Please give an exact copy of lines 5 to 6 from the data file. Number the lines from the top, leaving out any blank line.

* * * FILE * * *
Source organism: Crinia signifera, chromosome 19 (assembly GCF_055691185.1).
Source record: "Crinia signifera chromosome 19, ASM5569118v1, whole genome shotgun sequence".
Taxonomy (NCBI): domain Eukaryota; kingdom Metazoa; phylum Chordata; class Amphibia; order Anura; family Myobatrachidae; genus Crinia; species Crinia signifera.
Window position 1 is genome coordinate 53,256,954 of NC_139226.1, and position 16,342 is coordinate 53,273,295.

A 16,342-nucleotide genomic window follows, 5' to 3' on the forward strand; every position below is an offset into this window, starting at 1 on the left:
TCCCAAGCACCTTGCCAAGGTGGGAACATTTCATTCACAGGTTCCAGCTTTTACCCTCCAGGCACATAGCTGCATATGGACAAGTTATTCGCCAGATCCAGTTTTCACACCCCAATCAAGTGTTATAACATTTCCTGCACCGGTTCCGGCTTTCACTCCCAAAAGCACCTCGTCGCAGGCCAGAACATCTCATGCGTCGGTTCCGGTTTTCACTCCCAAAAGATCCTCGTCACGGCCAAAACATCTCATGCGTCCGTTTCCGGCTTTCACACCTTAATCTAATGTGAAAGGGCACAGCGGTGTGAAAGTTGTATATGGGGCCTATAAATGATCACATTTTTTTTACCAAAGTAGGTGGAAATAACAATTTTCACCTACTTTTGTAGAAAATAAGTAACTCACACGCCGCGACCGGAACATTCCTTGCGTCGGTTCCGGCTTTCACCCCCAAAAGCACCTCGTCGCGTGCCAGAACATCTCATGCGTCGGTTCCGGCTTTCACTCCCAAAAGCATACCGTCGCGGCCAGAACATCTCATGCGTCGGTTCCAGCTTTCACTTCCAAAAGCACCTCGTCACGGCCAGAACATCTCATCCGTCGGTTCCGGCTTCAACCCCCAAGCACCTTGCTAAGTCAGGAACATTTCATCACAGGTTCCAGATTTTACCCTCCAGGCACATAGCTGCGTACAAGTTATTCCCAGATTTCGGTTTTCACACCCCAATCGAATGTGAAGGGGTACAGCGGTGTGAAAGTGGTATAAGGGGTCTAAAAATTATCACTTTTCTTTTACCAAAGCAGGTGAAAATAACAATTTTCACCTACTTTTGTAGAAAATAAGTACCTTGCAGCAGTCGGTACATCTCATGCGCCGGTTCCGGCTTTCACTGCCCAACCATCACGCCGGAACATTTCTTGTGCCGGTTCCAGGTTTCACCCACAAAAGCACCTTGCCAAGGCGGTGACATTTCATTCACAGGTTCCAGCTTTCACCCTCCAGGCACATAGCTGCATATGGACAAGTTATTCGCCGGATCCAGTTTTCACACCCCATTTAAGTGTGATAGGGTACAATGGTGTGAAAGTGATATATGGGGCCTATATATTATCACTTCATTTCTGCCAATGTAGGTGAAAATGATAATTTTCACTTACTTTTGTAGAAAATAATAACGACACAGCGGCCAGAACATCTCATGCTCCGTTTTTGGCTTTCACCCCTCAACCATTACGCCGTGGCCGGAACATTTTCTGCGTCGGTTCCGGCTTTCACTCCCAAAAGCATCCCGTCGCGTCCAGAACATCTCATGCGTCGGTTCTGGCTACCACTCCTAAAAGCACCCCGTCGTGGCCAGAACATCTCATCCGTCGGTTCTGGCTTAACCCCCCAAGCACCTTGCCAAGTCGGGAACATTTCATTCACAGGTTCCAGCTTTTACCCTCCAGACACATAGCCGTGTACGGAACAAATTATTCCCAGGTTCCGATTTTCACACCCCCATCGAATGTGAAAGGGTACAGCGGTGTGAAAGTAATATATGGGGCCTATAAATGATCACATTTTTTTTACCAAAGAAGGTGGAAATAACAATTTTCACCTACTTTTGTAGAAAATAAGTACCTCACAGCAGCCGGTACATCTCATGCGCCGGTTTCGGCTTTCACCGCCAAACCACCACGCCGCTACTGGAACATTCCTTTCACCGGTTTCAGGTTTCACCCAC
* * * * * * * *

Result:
A 16,342-nucleotide genomic window follows, 5' to 3' on the forward strand; every position below is an offset into this window, starting at 1 on the left:
TCCCAAGCACCTTGCCAAGGTGGGAACATTTCATTCACAGGTTCCAGCTTTTACCCTCCAGGCACATAGCTGCATATGGACAAGTTATTCGCCAGATCCAGTTTTCACACCCCAATCAAGTGTTATAACATTTCCTGCACCGGTTCCGGCTTTCACTCCCAAAAGCACCTCGTCGCAGGCCAGAACATCTCATGCGTCGGTTCCGGTTTTCACTCCCAAAAGATCCTCGTCACGGCCAAAACATCTCATGCGTCCGTTTCCGGCTTTCACACCTTAATCTAATGTGAAAGGGCACAGCGGTGTGAAAGTTGTATATGGGGCCTATAAATGATCACATTTTTTTTACCAAAGTAGGTGGAAATAACAATTTTCACCTACTTTTGTAGAAAATAAGTAACTCACACGCCGCGACCGGAACATTCCTTGCGTCGGTTCCGGCTTTCACCCCCAAAAGCACCTCGTCGCGTGCCAGAACATCTCATGCGTCGGTTCCGGCTTTCACTCCCAAAAGCATACCGTCGCGGCCAGAACATCTCATGCGTCGGTTCCAGCTTTCACTTCCAAAAGCACCTCGTCACGGCCAGAACATCTCATCCGTCGGTTCCGGCTTCAACCCCCAAGCACCTTGCTAAGTCAGGAACATTTCATCACAGGTTCCAGATTTTACCCTCCAGGCACATAGCTGCGTACAAGTTATTCCCAGATTTCGGTTTTCACACCCCAATCGAATGTGAAGGGGTACAGCGGTGTGAAAGTGGTATAAGGGGTCTAAAAATTATCACTTTTCTTTTACCAAAGCAGGTGAAAATAACAATTTTCACCTACTTTTGTAGAAAATAAGTACCTTGCAGCAGTCGGTACATCTCATGCGCCGGTTCCGGCTTTCACTGCCCAACCATCACGCCGGAACATTTCTTGTGCCGGTTCCAGGTTTCACCCACAAAAGCACCTTGCCAAGGCGGTGACATTTCATTCACAGGTTCCAGCTTTCACCCTCCAGGCACATAGCTGCATATGGACAAGTTATTCGCCGGATCCAGTTTTCACACCCCATTTAAGTGTGATAGGGTACAATGGTGTGAAAGTGATATATGGGGCCTATATATTATCACTTCATTTCTGCCAATGTAGGTGAAAATGATAATTTTCACTTACTTTTGTAGAAAATAATAACGACACAGCGGCCAGAACATCTCATGCTCCGTTTTTGGCTTTCACCCCTCAACCATTACGCCGTGGCCGGAACATTTTCTGCGTCGGTTCCGGCTTTCACTCCCAAAAGCATCCCGTCGCGTCCAGAACATCTCATGCGTCGGTTCTGGCTACCACTCCTAAAAGCACCCCGTCGTGGCCAGAACATCTCATCCGTCGGTTCTGGCTTAACCCCCCAAGCACCTTGCCAAGTCGGGAACATTTCATTCACAGGTTCCAGCTTTTACCCTCCAGACACATAGCCGTGTACGGAACAAATTATTCCCAGGTTCCGATTTTCACACCCCCATCGAATGTGAAAGGGTACAGCGGTGTGAAAGTAATATATGGGGCCTATAAATGATCACATTTTTTTTACCAAAGAAGGTGGAAATAACAATTTTCACCTACTTTTGTAGAAAATAAGTACCTCACAGCAGCCGGTACATCTCATGCGCCGGTTTCGGCTTTCACCGCCAAACCACCACGCCGCTACTGGAACATTCCTTTCACCGGTTTCAGGTTTCACCCAC